Last Surviving Copy of Handwritten Shakespeare Play Goes on Display

booke of thomas more
"The Booke of Thomas More," a play originally written before 1601 and extensively revised by a series of playwrights between 1603 and 1604, is believed to contain the only surviving copy of William Shakespeare's handwriting, in a powerful speech by the play's hero. (Image credit: British Library)

The only surviving copy of a play written in William Shakespeare's own handwriting is on display this month in Washington, D.C.

The mysterious play, called "The Booke of Thomas More," details the life and death of Henry VIII's Catholic advisor Thomas More, who was imprisoned in the Tower of London and ultimately executed in 1535 for refusing to acknowledge the legitimacy of the Church of England. (Henry VIII formed the Church of England in 1534 after the Catholic Church refused to nullify his more than two-decades-long marriage to Catherine of Aragon.)

The manuscript is on display, along with other rare writings from the Bard, in the "Shakespeare, Life of an Icon" exhibit at the Folger Shakespeare Library in the nation's capital. The folio is on loan from the British Library. [History's 10 Most Overlooked Mysteries]

Collaborative effort

The first version of the drama, which was originally written by Anthony Munday between 1596 and 1601, has been lost to the mists of time. However, Munday granted the rights for the play to be used as an official playbook for a theater company. From there, the courtier Edmund Tilney, who served as Master of the Revels (essentially the official court censor for Queen Elizabeth and King James), bought the rights to the play. Tilney took a red pen to the copy, highlighting the most politically sensitive scenes that needed to be excised or revised, according to a statement from the British Library.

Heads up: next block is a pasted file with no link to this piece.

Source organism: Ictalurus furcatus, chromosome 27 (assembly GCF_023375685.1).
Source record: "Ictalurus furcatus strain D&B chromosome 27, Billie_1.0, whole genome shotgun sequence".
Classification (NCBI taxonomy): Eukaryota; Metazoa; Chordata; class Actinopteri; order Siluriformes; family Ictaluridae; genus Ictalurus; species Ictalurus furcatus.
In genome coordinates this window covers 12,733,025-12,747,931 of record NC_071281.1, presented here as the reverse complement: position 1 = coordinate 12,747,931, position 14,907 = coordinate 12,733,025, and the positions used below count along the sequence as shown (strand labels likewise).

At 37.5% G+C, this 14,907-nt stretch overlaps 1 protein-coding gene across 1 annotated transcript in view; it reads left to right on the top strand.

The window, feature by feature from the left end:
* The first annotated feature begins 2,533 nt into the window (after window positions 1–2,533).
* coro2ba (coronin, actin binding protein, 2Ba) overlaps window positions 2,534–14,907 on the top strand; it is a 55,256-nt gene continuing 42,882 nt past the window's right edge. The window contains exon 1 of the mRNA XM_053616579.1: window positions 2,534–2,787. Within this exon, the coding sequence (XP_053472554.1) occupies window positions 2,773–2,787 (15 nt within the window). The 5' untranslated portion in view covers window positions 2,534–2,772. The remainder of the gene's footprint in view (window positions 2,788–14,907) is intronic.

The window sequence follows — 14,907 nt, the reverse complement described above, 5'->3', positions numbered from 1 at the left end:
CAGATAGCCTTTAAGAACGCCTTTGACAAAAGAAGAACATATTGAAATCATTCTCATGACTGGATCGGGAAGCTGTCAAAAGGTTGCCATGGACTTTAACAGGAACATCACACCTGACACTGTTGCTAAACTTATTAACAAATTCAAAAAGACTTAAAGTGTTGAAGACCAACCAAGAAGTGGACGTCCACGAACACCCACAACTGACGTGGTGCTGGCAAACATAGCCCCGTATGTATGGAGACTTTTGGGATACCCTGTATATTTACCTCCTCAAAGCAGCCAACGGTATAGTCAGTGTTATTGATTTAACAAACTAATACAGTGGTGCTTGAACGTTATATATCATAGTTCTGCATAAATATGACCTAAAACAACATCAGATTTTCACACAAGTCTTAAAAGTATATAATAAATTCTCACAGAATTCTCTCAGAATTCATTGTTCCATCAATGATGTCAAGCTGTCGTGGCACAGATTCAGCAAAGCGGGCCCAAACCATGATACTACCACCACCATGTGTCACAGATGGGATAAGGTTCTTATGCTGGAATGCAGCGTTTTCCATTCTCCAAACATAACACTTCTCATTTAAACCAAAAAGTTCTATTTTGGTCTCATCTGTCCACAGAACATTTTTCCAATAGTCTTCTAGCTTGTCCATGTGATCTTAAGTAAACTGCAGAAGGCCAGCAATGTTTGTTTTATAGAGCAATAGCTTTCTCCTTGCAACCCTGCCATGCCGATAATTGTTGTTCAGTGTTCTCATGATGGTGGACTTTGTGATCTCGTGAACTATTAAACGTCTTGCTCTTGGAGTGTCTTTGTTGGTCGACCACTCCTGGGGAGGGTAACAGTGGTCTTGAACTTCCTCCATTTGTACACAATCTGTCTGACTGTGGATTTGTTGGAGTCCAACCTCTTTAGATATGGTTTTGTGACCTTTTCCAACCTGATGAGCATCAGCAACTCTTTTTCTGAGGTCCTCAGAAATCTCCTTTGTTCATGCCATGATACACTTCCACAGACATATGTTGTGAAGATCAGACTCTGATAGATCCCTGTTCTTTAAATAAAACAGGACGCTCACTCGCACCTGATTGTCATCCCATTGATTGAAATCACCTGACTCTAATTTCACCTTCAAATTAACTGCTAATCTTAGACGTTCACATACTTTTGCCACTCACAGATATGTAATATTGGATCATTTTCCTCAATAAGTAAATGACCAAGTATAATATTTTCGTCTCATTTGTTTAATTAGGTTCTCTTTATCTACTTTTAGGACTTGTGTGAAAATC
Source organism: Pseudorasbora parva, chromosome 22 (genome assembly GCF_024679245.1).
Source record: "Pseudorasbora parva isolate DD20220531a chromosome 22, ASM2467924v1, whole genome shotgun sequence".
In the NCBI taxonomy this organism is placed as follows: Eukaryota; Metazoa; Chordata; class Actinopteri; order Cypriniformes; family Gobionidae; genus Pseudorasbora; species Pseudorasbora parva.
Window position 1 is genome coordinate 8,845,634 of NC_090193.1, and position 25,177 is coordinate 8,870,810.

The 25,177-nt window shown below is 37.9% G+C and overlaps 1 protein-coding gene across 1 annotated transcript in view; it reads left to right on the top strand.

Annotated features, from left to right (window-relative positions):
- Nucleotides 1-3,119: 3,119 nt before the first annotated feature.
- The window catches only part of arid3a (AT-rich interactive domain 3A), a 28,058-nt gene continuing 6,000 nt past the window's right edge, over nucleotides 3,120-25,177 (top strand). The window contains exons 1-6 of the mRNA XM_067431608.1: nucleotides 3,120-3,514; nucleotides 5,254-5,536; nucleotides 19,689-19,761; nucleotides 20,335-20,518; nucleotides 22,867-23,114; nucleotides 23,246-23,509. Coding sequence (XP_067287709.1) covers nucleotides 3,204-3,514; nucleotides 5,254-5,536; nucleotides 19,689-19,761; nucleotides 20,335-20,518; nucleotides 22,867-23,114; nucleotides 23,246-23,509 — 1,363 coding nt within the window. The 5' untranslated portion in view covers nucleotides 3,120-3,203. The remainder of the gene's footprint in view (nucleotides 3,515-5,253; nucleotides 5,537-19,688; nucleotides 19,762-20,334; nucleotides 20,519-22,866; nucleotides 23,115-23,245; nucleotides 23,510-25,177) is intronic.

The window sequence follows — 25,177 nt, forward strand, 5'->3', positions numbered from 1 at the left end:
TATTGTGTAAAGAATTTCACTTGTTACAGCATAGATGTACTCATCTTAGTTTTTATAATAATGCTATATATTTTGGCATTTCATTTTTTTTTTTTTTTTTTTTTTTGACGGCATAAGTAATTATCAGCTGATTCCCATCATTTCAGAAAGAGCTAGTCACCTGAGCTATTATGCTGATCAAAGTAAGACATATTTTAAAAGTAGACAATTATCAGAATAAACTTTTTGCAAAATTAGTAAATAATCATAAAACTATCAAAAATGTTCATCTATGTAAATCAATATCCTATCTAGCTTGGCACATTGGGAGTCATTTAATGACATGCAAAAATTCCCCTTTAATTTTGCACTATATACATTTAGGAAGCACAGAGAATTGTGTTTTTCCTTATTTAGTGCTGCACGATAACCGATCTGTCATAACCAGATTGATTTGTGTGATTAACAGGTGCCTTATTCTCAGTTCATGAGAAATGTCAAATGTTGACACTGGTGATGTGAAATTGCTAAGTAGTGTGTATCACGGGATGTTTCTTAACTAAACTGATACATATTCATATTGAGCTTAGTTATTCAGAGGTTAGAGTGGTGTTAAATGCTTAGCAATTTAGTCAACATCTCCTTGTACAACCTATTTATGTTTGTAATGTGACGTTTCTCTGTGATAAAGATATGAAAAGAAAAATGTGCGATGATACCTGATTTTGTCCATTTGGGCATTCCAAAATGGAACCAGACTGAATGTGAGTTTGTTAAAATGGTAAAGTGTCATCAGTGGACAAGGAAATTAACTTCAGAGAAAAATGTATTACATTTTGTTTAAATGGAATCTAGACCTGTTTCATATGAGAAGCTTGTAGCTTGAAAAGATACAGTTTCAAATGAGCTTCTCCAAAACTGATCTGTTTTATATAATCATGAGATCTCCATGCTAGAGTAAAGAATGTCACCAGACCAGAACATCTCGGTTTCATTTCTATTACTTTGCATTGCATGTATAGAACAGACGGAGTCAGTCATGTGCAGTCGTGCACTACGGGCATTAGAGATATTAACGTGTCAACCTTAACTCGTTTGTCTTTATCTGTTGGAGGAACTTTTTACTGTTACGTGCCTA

From there, a series of playwrights, from Thomas Heywood to Shakespeare himself, undertook extensive rewrites of the play between 1603 and 1604. A copyist then had the Herculean task of taking the original, along with all the revisions, and turning it into a serviceable drama.

The final result is a hodgepodge of different authors' censorship, scribblings, notes and revisions.  

Inspiring speech

The story opens with the Evil May Day Riots of 1517. Thomas More, who served as the under-sheriff of the city of London at the time, is shown quieting the riots led by nativists against French and Lombard immigrants to the area. Tilney, who lived in a time of economic upheaval, when hostilities towards aliens and strangers ran high, took issue with these scenes and ordered them removed altogether from the play.

Based on the language and style of the oratory, experts now believe the revised insurrection scene, which includes a powerful peacemaking speech by More, is the work of Shakespeare himself.

In the speech, More first expresses horror at the behavior of these rabble rousers, saying it is an insult to England's dignity, and to royal authority. He then enjoins the rioters to view these aliens as human beings who have suffered from discrimination. More raises the point that the rebels' violence could inspire others to seek violent resolutions to their conflicts, which would ultimately push society itself into disarray. Finally, More points out that since God himself bestowed authority on the King, breaking that law is sinning against God.

"To the king god hath his offyce lent  / of dread of Iustyce, power and Comaund / hath bid him rule, and willd you to obay," the Folio reads.

Despite being good drama, the speech is pure fiction, as armies led by the Earl of Shrewsbury and the Duke of Norfolk were truly responsible for quieting the riots, historians contend. Shakespeare fans who'd like to see the rare folio can visit the Folger Shakespeare Library until March 27, after which the trove of rare documents will return to the British Library.

Follow Tia Ghose on Twitter and Google+. Follow Live Science @livescience, Facebook & Google+. Original article on Live Science.

Tia Ghose
Managing Editor

Tia is the managing editor and was previously a senior writer for Live Science. Her work has appeared in Scientific American, and other outlets. She holds a master's degree in bioengineering from the University of Washington, a graduate certificate in science writing from UC Santa Cruz and a bachelor's degree in mechanical engineering from the University of Texas at Austin. Tia was part of a team at the Milwaukee Journal Sentinel that published the Empty Cradles series on preterm births, which won multiple awards, including the 2012 Casey Medal for Meritorious Journalism.